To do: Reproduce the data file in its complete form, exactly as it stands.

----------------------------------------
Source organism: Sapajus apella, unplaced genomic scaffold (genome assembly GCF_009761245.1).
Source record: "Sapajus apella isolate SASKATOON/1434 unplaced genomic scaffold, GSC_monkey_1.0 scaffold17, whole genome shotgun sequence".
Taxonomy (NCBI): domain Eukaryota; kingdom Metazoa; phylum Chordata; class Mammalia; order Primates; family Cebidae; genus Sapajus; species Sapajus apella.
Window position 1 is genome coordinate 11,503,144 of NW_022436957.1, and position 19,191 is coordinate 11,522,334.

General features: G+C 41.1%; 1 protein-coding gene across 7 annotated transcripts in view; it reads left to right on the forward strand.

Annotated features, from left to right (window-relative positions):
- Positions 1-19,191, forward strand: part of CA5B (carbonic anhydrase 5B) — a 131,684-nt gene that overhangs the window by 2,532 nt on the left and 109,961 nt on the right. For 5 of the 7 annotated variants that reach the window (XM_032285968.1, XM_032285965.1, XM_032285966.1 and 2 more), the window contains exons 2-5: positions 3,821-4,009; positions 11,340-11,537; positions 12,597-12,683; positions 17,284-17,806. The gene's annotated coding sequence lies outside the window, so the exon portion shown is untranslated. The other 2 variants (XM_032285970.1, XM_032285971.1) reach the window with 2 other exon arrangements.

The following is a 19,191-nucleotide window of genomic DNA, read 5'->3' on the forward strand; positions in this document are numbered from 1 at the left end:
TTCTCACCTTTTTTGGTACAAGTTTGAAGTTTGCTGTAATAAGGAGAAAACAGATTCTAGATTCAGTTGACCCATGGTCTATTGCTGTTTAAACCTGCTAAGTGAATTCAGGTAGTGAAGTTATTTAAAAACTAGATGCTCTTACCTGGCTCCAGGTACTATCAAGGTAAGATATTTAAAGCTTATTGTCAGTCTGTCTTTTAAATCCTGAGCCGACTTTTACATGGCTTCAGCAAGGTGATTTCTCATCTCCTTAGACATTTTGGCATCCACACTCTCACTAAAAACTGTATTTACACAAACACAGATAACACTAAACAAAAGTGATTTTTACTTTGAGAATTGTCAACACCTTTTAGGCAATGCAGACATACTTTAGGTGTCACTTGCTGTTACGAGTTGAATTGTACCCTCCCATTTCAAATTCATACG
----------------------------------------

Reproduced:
Source organism: Sapajus apella, unplaced genomic scaffold (genome assembly GCF_009761245.1).
Source record: "Sapajus apella isolate SASKATOON/1434 unplaced genomic scaffold, GSC_monkey_1.0 scaffold17, whole genome shotgun sequence".
Taxonomy (NCBI): domain Eukaryota; kingdom Metazoa; phylum Chordata; class Mammalia; order Primates; family Cebidae; genus Sapajus; species Sapajus apella.
Window position 1 is genome coordinate 11,503,144 of NW_022436957.1, and position 19,191 is coordinate 11,522,334.

General features: G+C 41.1%; 1 protein-coding gene across 7 annotated transcripts in view; it reads left to right on the forward strand.

Annotated features, from left to right (window-relative positions):
- Positions 1-19,191, forward strand: part of CA5B (carbonic anhydrase 5B) — a 131,684-nt gene that overhangs the window by 2,532 nt on the left and 109,961 nt on the right. For 5 of the 7 annotated variants that reach the window (XM_032285968.1, XM_032285965.1, XM_032285966.1 and 2 more), the window contains exons 2-5: positions 3,821-4,009; positions 11,340-11,537; positions 12,597-12,683; positions 17,284-17,806. The gene's annotated coding sequence lies outside the window, so the exon portion shown is untranslated. The other 2 variants (XM_032285970.1, XM_032285971.1) reach the window with 2 other exon arrangements.

The following is a 19,191-nucleotide window of genomic DNA, read 5'->3' on the forward strand; positions in this document are numbered from 1 at the left end:
TTCTCACCTTTTTTGGTACAAGTTTGAAGTTTGCTGTAATAAGGAGAAAACAGATTCTAGATTCAGTTGACCCATGGTCTATTGCTGTTTAAACCTGCTAAGTGAATTCAGGTAGTGAAGTTATTTAAAAACTAGATGCTCTTACCTGGCTCCAGGTACTATCAAGGTAAGATATTTAAAGCTTATTGTCAGTCTGTCTTTTAAATCCTGAGCCGACTTTTACATGGCTTCAGCAAGGTGATTTCTCATCTCCTTAGACATTTTGGCATCCACACTCTCACTAAAAACTGTATTTACACAAACACAGATAACACTAAACAAAAGTGATTTTTACTTTGAGAATTGTCAACACCTTTTAGGCAATGCAGACATACTTTAGGTGTCACTTGCTGTTACGAGTTGAATTGTACCCTCCCATTTCAAATTCATACG